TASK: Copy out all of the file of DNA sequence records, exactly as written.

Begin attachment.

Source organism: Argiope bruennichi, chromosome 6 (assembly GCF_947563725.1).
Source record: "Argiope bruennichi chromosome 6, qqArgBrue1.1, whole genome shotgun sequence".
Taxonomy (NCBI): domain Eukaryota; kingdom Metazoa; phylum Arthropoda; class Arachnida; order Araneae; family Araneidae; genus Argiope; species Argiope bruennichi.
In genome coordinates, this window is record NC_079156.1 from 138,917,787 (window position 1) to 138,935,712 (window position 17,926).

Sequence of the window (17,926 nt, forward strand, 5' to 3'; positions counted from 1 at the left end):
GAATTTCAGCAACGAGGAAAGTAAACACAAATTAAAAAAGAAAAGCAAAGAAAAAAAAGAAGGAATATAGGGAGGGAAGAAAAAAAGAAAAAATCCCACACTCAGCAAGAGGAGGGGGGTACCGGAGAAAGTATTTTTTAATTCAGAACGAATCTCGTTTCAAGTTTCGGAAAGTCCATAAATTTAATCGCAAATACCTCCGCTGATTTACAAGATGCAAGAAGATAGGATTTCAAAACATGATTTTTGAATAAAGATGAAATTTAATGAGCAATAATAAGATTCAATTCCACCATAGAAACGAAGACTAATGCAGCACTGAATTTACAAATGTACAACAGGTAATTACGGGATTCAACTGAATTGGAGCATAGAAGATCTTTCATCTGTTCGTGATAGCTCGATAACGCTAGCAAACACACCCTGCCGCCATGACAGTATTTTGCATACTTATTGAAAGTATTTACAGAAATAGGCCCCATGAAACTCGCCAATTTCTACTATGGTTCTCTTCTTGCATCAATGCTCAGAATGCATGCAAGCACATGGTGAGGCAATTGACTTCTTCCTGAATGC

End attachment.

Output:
Source organism: Argiope bruennichi, chromosome 6 (assembly GCF_947563725.1).
Source record: "Argiope bruennichi chromosome 6, qqArgBrue1.1, whole genome shotgun sequence".
Taxonomy (NCBI): domain Eukaryota; kingdom Metazoa; phylum Arthropoda; class Arachnida; order Araneae; family Araneidae; genus Argiope; species Argiope bruennichi.
In genome coordinates, this window is record NC_079156.1 from 138,917,787 (window position 1) to 138,935,712 (window position 17,926).

Sequence of the window (17,926 nt, forward strand, 5' to 3'; positions counted from 1 at the left end):
GAATTTCAGCAACGAGGAAAGTAAACACAAATTAAAAAAGAAAAGCAAAGAAAAAAAAGAAGGAATATAGGGAGGGAAGAAAAAAAGAAAAAATCCCACACTCAGCAAGAGGAGGGGGGTACCGGAGAAAGTATTTTTTAATTCAGAACGAATCTCGTTTCAAGTTTCGGAAAGTCCATAAATTTAATCGCAAATACCTCCGCTGATTTACAAGATGCAAGAAGATAGGATTTCAAAACATGATTTTTGAATAAAGATGAAATTTAATGAGCAATAATAAGATTCAATTCCACCATAGAAACGAAGACTAATGCAGCACTGAATTTACAAATGTACAACAGGTAATTACGGGATTCAACTGAATTGGAGCATAGAAGATCTTTCATCTGTTCGTGATAGCTCGATAACGCTAGCAAACACACCCTGCCGCCATGACAGTATTTTGCATACTTATTGAAAGTATTTACAGAAATAGGCCCCATGAAACTCGCCAATTTCTACTATGGTTCTCTTCTTGCATCAATGCTCAGAATGCATGCAAGCACATGGTGAGGCAATTGACTTCTTCCTGAATGC